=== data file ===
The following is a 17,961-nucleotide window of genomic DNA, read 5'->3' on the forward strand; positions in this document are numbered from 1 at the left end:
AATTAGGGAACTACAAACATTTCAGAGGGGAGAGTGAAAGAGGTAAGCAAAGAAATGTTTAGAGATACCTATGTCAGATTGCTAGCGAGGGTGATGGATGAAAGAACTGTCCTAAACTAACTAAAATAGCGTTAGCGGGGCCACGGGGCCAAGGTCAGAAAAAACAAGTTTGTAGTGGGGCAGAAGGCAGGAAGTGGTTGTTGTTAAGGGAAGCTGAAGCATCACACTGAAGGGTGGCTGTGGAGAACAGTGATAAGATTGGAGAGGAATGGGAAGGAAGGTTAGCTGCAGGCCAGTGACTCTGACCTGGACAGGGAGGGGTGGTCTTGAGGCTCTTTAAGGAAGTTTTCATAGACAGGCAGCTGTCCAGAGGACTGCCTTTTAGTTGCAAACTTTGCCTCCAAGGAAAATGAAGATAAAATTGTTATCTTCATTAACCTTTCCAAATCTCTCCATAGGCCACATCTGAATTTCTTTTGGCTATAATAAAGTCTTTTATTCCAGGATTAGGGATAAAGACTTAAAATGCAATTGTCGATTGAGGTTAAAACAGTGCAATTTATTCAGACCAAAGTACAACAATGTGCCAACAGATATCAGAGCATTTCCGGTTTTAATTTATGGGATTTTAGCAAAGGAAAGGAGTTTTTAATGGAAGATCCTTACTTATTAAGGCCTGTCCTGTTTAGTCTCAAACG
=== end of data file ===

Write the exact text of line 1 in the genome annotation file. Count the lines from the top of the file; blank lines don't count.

The following is a 17,961-nucleotide window of genomic DNA, read 5'->3' on the forward strand; positions in this document are numbered from 1 at the left end: